Lounguine paces and structures Tycoon like the urban noir crime dramas and gangster films invented by Hollywood and taken up by the French, and his complicated story feels somewhat like a TV mini-series. But if his tone is ultimately one of cool commercial melodrama, his subject matter is sufficiently Russian: an inside look, based on a true story, at a country changing its economic paradigm with a sudden burst of freedom.
"Stop robbing the masses!" a woman shouts, in the opening of Tycoon, outside of Infocar, Platon's successful company, which creates a tabloid television network to rocket a pliable politician to the Russian presidency, and whose name hovers in English above its high-rise Moscow headquarters. Platon's reply to the swarm of media and police around him: "My only crime is being a free man." Soon, he's dead, the victim of anti-tank missiles fired at his car. The police have three categories of suspects: the business world, the underworld, or Platon's old friends.
As a hard-boiled, no-neck detective investigates the murder, Lounguine flashes back to chronicle Platon's emergence and success. He persuades his college pals to go for the gold along with him, and when brainy Viktor gets into trouble, trying to convince some churlish middle-aged Soviet comrades that command economies don't work ("it's mathematics, not ideology"), Platon (Vladimir Mashkov) interrupts his bouncy tryst to dazzle the room with a loopy metaphor about a crocodile. He then has to circumvent both the law and other criminals to succeed, with the steely, silver-haired, caviar-stuffed Ahmed the Uzbek providing muscle along the way.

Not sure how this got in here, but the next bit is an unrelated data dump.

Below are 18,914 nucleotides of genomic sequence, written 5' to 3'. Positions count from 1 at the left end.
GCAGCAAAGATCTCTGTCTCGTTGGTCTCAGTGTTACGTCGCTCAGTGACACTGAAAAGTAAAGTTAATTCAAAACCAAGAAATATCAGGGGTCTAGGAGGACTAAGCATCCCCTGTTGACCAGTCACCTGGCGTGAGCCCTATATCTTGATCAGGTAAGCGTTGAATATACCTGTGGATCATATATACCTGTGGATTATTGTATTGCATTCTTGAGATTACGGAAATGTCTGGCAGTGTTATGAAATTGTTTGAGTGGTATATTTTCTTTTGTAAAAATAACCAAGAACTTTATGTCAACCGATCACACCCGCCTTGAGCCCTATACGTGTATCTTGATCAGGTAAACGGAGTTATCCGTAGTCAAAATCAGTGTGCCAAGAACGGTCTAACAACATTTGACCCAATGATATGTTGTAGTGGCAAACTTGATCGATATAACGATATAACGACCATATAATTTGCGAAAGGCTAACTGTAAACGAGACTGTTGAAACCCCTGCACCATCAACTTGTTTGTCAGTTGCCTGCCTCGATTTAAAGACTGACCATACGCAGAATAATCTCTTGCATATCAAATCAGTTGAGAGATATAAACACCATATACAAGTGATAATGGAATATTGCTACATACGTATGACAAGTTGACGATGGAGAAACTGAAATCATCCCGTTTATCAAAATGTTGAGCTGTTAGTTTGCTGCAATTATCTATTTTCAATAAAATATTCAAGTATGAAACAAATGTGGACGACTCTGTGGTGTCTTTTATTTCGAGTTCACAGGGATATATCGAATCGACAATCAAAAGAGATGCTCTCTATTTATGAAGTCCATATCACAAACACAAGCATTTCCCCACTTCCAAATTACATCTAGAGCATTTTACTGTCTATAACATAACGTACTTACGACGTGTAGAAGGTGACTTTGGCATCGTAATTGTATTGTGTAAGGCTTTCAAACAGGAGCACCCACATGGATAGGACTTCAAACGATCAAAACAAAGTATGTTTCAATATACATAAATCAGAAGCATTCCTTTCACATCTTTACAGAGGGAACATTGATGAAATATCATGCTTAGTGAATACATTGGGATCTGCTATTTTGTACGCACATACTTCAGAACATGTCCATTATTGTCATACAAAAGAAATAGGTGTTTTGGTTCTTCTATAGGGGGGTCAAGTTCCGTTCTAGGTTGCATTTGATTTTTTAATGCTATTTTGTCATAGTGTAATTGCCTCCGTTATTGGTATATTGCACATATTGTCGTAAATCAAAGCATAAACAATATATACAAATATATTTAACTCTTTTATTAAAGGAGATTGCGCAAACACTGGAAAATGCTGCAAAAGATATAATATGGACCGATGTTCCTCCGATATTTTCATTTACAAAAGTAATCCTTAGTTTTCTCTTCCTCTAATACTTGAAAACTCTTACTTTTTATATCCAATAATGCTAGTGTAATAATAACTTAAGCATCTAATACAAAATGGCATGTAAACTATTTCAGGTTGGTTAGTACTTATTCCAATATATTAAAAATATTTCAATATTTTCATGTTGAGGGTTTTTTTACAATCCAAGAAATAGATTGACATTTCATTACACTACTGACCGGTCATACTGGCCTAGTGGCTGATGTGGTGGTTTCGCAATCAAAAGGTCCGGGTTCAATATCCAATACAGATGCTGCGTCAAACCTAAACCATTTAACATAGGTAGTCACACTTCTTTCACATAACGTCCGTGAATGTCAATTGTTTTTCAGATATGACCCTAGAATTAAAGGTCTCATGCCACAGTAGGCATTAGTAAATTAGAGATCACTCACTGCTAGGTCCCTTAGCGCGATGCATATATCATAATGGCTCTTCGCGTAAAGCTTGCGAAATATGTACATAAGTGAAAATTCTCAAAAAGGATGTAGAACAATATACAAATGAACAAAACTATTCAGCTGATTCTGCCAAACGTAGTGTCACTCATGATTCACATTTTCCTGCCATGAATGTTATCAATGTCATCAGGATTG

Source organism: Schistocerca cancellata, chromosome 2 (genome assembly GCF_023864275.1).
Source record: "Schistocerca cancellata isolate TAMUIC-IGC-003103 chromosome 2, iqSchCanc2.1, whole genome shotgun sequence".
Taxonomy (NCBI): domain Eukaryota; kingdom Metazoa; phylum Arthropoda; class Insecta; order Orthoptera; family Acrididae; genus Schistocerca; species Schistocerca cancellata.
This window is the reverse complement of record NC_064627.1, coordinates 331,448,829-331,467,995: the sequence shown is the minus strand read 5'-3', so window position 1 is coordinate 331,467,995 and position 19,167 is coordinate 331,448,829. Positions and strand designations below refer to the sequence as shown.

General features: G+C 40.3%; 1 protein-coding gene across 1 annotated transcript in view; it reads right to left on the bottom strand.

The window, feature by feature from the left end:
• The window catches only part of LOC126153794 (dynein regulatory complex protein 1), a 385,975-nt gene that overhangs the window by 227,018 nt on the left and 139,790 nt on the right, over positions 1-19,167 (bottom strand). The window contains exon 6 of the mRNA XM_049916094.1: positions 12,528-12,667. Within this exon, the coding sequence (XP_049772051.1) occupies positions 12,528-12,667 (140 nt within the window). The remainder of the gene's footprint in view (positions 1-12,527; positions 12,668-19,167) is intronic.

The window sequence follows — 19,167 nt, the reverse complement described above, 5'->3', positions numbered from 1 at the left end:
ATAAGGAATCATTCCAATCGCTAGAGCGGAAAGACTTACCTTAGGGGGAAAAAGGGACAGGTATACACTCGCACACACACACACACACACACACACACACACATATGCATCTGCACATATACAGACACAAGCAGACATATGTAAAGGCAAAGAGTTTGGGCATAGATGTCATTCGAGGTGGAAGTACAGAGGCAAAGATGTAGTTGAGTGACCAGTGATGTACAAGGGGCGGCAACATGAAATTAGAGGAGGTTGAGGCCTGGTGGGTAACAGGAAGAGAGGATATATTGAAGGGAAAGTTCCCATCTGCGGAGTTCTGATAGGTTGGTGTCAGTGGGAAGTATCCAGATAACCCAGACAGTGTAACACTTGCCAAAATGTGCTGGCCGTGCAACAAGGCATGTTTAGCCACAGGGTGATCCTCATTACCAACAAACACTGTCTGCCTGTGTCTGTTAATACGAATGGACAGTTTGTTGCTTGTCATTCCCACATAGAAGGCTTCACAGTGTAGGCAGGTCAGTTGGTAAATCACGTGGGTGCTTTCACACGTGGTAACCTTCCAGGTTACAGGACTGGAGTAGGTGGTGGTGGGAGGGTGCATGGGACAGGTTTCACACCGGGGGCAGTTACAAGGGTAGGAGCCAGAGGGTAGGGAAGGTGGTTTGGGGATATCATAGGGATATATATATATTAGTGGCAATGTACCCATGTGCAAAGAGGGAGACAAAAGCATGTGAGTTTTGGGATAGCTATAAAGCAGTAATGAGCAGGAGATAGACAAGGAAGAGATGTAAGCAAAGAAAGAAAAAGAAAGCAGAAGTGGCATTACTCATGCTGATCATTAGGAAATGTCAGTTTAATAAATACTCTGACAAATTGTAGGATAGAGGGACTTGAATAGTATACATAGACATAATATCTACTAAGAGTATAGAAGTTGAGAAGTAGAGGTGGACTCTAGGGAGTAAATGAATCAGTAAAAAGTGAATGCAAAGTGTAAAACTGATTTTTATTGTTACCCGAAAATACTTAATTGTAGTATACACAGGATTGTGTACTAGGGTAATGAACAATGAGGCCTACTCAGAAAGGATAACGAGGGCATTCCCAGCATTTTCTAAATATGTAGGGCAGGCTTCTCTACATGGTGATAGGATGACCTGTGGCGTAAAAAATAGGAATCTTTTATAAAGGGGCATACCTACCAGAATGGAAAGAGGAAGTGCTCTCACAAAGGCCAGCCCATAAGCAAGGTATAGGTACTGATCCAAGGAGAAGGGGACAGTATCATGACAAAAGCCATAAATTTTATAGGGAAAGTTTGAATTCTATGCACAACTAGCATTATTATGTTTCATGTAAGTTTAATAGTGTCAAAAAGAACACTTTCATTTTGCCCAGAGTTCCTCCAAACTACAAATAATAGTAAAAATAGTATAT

It's immediately clear that Platon -- part Michael Corleone, part Scarface -- is the charismatic New Russian whose cautionary tale, and the morals that go with it, Lounguine wants to explore. Platon, says the embittered widow of Viktor, who commits suicide, was a pied piper in "an age of rat charmers." And then, in a striking moment of Russian cinema, which for so long could only talk about dead former leaders, she names the still-breathing Gorbachev and Yeltsin among them.
In 1990, Lounguine made a small breakthrough in Russian cinema with his dark and vivid streetlife drama Taxi Blues. His pace quickens in Tycoon -- it's busy with movement and stuffed with location scenery -- although a bluesy saxophone still underscores the action with melancholy. And while Americans might not follow every cultural reference in the movie, it's still a great dramatic primer on Russian life of the past decade and the international market value of free enterprise. In Russian, with subtitles.